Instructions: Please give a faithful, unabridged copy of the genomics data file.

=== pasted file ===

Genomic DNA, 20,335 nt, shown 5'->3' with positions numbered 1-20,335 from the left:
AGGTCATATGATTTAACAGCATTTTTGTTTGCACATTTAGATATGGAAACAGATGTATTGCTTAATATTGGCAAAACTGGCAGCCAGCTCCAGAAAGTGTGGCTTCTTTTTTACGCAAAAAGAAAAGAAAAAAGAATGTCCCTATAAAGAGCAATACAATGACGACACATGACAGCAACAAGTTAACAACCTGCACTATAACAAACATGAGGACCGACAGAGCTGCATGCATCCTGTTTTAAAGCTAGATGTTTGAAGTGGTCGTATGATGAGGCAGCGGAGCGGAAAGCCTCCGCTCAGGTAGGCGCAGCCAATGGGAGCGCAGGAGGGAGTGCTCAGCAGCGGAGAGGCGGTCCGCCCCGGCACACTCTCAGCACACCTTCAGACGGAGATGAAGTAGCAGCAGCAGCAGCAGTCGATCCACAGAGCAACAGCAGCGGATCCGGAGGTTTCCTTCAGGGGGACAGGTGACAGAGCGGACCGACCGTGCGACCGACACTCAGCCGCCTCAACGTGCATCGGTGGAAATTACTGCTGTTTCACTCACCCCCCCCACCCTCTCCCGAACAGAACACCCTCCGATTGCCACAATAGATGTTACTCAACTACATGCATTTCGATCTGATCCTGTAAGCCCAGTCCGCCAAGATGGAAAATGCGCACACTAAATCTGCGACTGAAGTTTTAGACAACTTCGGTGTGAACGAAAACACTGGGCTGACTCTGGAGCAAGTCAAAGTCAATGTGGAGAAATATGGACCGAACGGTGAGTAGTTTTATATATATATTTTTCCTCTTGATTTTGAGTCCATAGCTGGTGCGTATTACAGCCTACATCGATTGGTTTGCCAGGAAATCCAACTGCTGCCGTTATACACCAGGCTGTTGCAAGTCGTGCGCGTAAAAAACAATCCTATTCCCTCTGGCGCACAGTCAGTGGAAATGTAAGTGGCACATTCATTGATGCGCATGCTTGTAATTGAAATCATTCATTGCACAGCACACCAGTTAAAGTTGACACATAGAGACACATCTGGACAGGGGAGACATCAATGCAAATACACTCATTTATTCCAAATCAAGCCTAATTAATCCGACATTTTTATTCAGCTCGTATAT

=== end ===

Genomic DNA, 20,335 nt, shown 5'->3' with positions numbered 1-20,335 from the left:
AGGTCATATGATTTAACAGCATTTTTGTTTGCACATTTAGATATGGAAACAGATGTATTGCTTAATATTGGCAAAACTGGCAGCCAGCTCCAGAAAGTGTGGCTTCTTTTTTACGCAAAAAGAAAAGAAAAAAGAATGTCCCTATAAAGAGCAATACAATGACGACACATGACAGCAACAAGTTAACAACCTGCACTATAACAAACATGAGGACCGACAGAGCTGCATGCATCCTGTTTTAAAGCTAGATGTTTGAAGTGGTCGTATGATGAGGCAGCGGAGCGGAAAGCCTCCGCTCAGGTAGGCGCAGCCAATGGGAGCGCAGGAGGGAGTGCTCAGCAGCGGAGAGGCGGTCCGCCCCGGCACACTCTCAGCACACCTTCAGACGGAGATGAAGTAGCAGCAGCAGCAGCAGTCGATCCACAGAGCAACAGCAGCGGATCCGGAGGTTTCCTTCAGGGGGACAGGTGACAGAGCGGACCGACCGTGCGACCGACACTCAGCCGCCTCAACGTGCATCGGTGGAAATTACTGCTGTTTCACTCACCCCCCCCACCCTCTCCCGAACAGAACACCCTCCGATTGCCACAATAGATGTTACTCAACTACATGCATTTCGATCTGATCCTGTAAGCCCAGTCCGCCAAGATGGAAAATGCGCACACTAAATCTGCGACTGAAGTTTTAGACAACTTCGGTGTGAACGAAAACACTGGGCTGACTCTGGAGCAAGTCAAAGTCAATGTGGAGAAATATGGACCGAACGGTGAGTAGTTTTATATATATATTTTTCCTCTTGATTTTGAGTCCATAGCTGGTGCGTATTACAGCCTACATCGATTGGTTTGCCAGGAAATCCAACTGCTGCCGTTATACACCAGGCTGTTGCAAGTCGTGCGCGTAAAAAACAATCCTATTCCCTCTGGCGCACAGTCAGTGGAAATGTAAGTGGCACATTCATTGATGCGCATGCTTGTAATTGAAATCATTCATTGCACAGCACACCAGTTAAAGTTGACACATAGAGACACATCTGGACAGGGGAGACATCAATGCAAATACACTCATTTATTCCAAATCAAGCCTAATTAATCCGACATTTTTATTCAGCTCGTATAT